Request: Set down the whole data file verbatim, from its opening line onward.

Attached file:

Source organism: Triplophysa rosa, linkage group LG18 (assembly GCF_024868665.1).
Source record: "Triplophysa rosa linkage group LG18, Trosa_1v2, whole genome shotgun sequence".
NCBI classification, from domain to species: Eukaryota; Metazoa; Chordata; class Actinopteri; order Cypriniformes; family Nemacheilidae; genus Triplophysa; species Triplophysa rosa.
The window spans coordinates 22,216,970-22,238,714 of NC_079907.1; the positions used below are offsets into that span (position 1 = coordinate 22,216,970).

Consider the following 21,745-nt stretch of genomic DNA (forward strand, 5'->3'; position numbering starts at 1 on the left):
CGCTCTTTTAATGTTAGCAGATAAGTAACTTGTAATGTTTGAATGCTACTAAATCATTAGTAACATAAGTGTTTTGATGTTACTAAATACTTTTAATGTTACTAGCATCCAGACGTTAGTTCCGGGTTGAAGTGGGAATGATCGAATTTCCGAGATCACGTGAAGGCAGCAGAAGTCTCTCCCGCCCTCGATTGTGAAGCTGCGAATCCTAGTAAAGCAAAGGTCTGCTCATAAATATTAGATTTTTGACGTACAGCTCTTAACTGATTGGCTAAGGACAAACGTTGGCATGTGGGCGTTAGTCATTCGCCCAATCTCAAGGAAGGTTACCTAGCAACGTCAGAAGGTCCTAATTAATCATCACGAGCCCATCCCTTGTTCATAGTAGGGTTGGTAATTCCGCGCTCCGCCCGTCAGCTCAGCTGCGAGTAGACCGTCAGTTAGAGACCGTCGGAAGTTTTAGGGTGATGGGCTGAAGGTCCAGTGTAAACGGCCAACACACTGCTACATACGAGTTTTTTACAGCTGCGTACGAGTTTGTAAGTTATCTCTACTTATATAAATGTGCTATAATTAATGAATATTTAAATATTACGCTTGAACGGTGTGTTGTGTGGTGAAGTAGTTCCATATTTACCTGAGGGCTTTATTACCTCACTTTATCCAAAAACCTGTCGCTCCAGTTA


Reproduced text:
Source organism: Triplophysa rosa, linkage group LG18 (assembly GCF_024868665.1).
Source record: "Triplophysa rosa linkage group LG18, Trosa_1v2, whole genome shotgun sequence".
NCBI classification, from domain to species: Eukaryota; Metazoa; Chordata; class Actinopteri; order Cypriniformes; family Nemacheilidae; genus Triplophysa; species Triplophysa rosa.
The window spans coordinates 22,216,970-22,238,714 of NC_079907.1; the positions used below are offsets into that span (position 1 = coordinate 22,216,970).

Consider the following 21,745-nt stretch of genomic DNA (forward strand, 5'->3'; position numbering starts at 1 on the left):
CGCTCTTTTAATGTTAGCAGATAAGTAACTTGTAATGTTTGAATGCTACTAAATCATTAGTAACATAAGTGTTTTGATGTTACTAAATACTTTTAATGTTACTAGCATCCAGACGTTAGTTCCGGGTTGAAGTGGGAATGATCGAATTTCCGAGATCACGTGAAGGCAGCAGAAGTCTCTCCCGCCCTCGATTGTGAAGCTGCGAATCCTAGTAAAGCAAAGGTCTGCTCATAAATATTAGATTTTTGACGTACAGCTCTTAACTGATTGGCTAAGGACAAACGTTGGCATGTGGGCGTTAGTCATTCGCCCAATCTCAAGGAAGGTTACCTAGCAACGTCAGAAGGTCCTAATTAATCATCACGAGCCCATCCCTTGTTCATAGTAGGGTTGGTAATTCCGCGCTCCGCCCGTCAGCTCAGCTGCGAGTAGACCGTCAGTTAGAGACCGTCGGAAGTTTTAGGGTGATGGGCTGAAGGTCCAGTGTAAACGGCCAACACACTGCTACATACGAGTTTTTTACAGCTGCGTACGAGTTTGTAAGTTATCTCTACTTATATAAATGTGCTATAATTAATGAATATTTAAATATTACGCTTGAACGGTGTGTTGTGTGGTGAAGTAGTTCCATATTTACCTGAGGGCTTTATTACCTCACTTTATCCAAAAACCTGTCGCTCCAGTTA